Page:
I really respect Skepta for going back to tracksuits and Nike TNs at a time when grime’s blowing up both here and overseas. JME said in an interview how Skepta didn’t want kids from his background to think they ever have to compromise their identity in order to achieve success and I think that’s a really powerful message. Similar thing in Lewisham with The Square all rocking their own branded clothes like a proper clique—‘Lightning strikes and then comes thunder, so many gal wanna ask for my number and ask for my jumper!' Grime has been going through some great developments recently and I’m glad the visual aspect is coming up with the music because it’s about time that raw British street identity got the attention it deserves. Keep your dunks, we got Reebok Classics.

 

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JO GOODHOOD

Co-founder @ Goodhood

1. What’s your earliest memory of music crossing over into fashion?

I grew up in Manchester and was a teenager at the time when the Acid House, Rave, Grunge and Madchester scenes were kicking off and in their element. At that time, for me and everyone else I knew there was no other way of dressing than in clothes and trends that reflected the music we were into. I don't think it ever occurred to me to look for clothing inspiration from anywhere else but the music scene that I was surrounded by. Every fashion or trend I adopted from the age of 13 onwards when I first started really getting into clothes and my personal statement, had its roots in music of the time and the culture surrounding it. What you wore showed the rest of the world what music you were into, and that was really important. It was tribal and communal, and everyone who was into those music movements really felt like they were a part of something meaningful and different...it was a really special time!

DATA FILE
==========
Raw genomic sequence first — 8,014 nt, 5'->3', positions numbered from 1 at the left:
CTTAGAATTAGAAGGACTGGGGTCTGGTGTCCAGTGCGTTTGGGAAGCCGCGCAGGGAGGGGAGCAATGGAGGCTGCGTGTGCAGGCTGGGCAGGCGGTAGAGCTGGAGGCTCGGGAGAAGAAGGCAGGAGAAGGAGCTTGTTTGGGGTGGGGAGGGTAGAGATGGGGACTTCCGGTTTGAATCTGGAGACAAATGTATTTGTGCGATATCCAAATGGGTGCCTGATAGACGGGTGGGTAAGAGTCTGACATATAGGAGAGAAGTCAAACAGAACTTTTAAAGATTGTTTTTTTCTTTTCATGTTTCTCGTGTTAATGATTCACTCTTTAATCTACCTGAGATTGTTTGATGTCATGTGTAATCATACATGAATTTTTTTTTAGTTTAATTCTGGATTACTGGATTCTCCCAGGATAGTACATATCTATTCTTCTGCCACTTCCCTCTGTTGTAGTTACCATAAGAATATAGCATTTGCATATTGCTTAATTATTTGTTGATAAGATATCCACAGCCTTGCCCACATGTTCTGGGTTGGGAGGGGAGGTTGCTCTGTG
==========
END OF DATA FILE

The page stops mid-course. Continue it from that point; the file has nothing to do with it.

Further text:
2. Does music influence the way you dress?

Yes definitely. Not so exclusively anymore but when your formative fashion years are so shaped by music and culture I don't think that ever leaves you, certainly not me. My personal style these days is a collection of references rooted in music and culture from over the past 25 years, and I like that, plucking things from all over the years and mixing it up. 


3. Is there anything right now in May 2015 within the joint realms of music and fashion that is capturing your interest?